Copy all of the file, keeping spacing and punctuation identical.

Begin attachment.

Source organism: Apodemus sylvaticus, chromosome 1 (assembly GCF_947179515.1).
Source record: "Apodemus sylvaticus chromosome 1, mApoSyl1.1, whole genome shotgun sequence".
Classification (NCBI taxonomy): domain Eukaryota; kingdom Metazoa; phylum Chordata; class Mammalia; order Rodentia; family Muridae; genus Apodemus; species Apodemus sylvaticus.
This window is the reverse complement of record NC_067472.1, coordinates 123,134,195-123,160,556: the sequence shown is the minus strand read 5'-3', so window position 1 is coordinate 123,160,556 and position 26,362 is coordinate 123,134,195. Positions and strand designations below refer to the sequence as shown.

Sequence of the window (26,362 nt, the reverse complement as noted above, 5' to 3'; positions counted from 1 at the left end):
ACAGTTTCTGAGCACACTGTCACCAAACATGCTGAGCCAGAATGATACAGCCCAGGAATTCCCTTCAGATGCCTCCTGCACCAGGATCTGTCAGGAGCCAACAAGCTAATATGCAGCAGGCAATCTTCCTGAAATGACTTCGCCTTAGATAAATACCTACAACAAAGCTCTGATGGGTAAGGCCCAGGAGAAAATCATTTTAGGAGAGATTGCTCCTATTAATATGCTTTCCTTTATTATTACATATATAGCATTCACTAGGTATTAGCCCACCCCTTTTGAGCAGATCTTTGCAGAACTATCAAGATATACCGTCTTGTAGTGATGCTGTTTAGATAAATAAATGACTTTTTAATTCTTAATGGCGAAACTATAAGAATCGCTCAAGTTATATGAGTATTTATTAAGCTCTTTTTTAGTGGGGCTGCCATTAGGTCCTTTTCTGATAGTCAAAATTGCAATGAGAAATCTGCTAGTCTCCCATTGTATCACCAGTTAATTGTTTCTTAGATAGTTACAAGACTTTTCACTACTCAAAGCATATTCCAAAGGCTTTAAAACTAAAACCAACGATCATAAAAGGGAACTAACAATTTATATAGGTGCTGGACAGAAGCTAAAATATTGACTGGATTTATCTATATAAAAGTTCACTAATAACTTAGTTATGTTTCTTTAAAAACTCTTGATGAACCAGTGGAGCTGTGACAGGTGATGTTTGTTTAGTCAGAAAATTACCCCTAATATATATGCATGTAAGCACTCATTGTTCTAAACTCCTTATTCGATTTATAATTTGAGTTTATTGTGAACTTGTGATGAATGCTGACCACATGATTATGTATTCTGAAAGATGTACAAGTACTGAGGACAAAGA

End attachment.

Source organism: Apodemus sylvaticus, chromosome 1 (assembly GCF_947179515.1).
Source record: "Apodemus sylvaticus chromosome 1, mApoSyl1.1, whole genome shotgun sequence".
Classification (NCBI taxonomy): domain Eukaryota; kingdom Metazoa; phylum Chordata; class Mammalia; order Rodentia; family Muridae; genus Apodemus; species Apodemus sylvaticus.
This window is the reverse complement of record NC_067472.1, coordinates 123,134,195-123,160,556: the sequence shown is the minus strand read 5'-3', so window position 1 is coordinate 123,160,556 and position 26,362 is coordinate 123,134,195. Positions and strand designations below refer to the sequence as shown.

Sequence of the window (26,362 nt, the reverse complement as noted above, 5' to 3'; positions counted from 1 at the left end):
ACAGTTTCTGAGCACACTGTCACCAAACATGCTGAGCCAGAATGATACAGCCCAGGAATTCCCTTCAGATGCCTCCTGCACCAGGATCTGTCAGGAGCCAACAAGCTAATATGCAGCAGGCAATCTTCCTGAAATGACTTCGCCTTAGATAAATACCTACAACAAAGCTCTGATGGGTAAGGCCCAGGAGAAAATCATTTTAGGAGAGATTGCTCCTATTAATATGCTTTCCTTTATTATTACATATATAGCATTCACTAGGTATTAGCCCACCCCTTTTGAGCAGATCTTTGCAGAACTATCAAGATATACCGTCTTGTAGTGATGCTGTTTAGATAAATAAATGACTTTTTAATTCTTAATGGCGAAACTATAAGAATCGCTCAAGTTATATGAGTATTTATTAAGCTCTTTTTTAGTGGGGCTGCCATTAGGTCCTTTTCTGATAGTCAAAATTGCAATGAGAAATCTGCTAGTCTCCCATTGTATCACCAGTTAATTGTTTCTTAGATAGTTACAAGACTTTTCACTACTCAAAGCATATTCCAAAGGCTTTAAAACTAAAACCAACGATCATAAAAGGGAACTAACAATTTATATAGGTGCTGGACAGAAGCTAAAATATTGACTGGATTTATCTATATAAAAGTTCACTAATAACTTAGTTATGTTTCTTTAAAAACTCTTGATGAACCAGTGGAGCTGTGACAGGTGATGTTTGTTTAGTCAGAAAATTACCCCTAATATATATGCATGTAAGCACTCATTGTTCTAAACTCCTTATTCGATTTATAATTTGAGTTTATTGTGAACTTGTGATGAATGCTGACCACATGATTATGTATTCTGAAAGATGTACAAGTACTGAGGACAAAGA